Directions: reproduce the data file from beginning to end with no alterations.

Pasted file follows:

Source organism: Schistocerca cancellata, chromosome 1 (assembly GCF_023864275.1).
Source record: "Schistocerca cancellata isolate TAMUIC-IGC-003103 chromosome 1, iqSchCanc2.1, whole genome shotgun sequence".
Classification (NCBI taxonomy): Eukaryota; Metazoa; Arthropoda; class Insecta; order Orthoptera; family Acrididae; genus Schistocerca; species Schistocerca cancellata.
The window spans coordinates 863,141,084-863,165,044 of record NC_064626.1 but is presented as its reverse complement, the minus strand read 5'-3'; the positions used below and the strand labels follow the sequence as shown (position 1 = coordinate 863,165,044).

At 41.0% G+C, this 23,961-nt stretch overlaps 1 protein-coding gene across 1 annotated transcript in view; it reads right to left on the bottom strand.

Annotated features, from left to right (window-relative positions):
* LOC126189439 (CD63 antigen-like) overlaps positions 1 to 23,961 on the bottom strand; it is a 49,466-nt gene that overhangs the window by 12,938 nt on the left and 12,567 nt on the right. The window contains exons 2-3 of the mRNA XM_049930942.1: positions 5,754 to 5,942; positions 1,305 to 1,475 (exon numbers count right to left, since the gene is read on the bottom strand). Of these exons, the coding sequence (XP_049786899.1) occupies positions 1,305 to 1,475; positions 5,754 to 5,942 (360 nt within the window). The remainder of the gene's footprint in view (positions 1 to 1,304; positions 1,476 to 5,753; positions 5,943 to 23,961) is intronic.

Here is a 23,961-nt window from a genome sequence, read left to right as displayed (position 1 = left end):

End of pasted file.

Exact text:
Source organism: Schistocerca cancellata, chromosome 1 (assembly GCF_023864275.1).
Source record: "Schistocerca cancellata isolate TAMUIC-IGC-003103 chromosome 1, iqSchCanc2.1, whole genome shotgun sequence".
Classification (NCBI taxonomy): Eukaryota; Metazoa; Arthropoda; class Insecta; order Orthoptera; family Acrididae; genus Schistocerca; species Schistocerca cancellata.
The window spans coordinates 863,141,084-863,165,044 of record NC_064626.1 but is presented as its reverse complement, the minus strand read 5'-3'; the positions used below and the strand labels follow the sequence as shown (position 1 = coordinate 863,165,044).

At 41.0% G+C, this 23,961-nt stretch overlaps 1 protein-coding gene across 1 annotated transcript in view; it reads right to left on the bottom strand.

Annotated features, from left to right (window-relative positions):
* LOC126189439 (CD63 antigen-like) overlaps positions 1 to 23,961 on the bottom strand; it is a 49,466-nt gene that overhangs the window by 12,938 nt on the left and 12,567 nt on the right. The window contains exons 2-3 of the mRNA XM_049930942.1: positions 5,754 to 5,942; positions 1,305 to 1,475 (exon numbers count right to left, since the gene is read on the bottom strand). Of these exons, the coding sequence (XP_049786899.1) occupies positions 1,305 to 1,475; positions 5,754 to 5,942 (360 nt within the window). The remainder of the gene's footprint in view (positions 1 to 1,304; positions 1,476 to 5,753; positions 5,943 to 23,961) is intronic.

Here is a 23,961-nt window from a genome sequence, read left to right as displayed (position 1 = left end):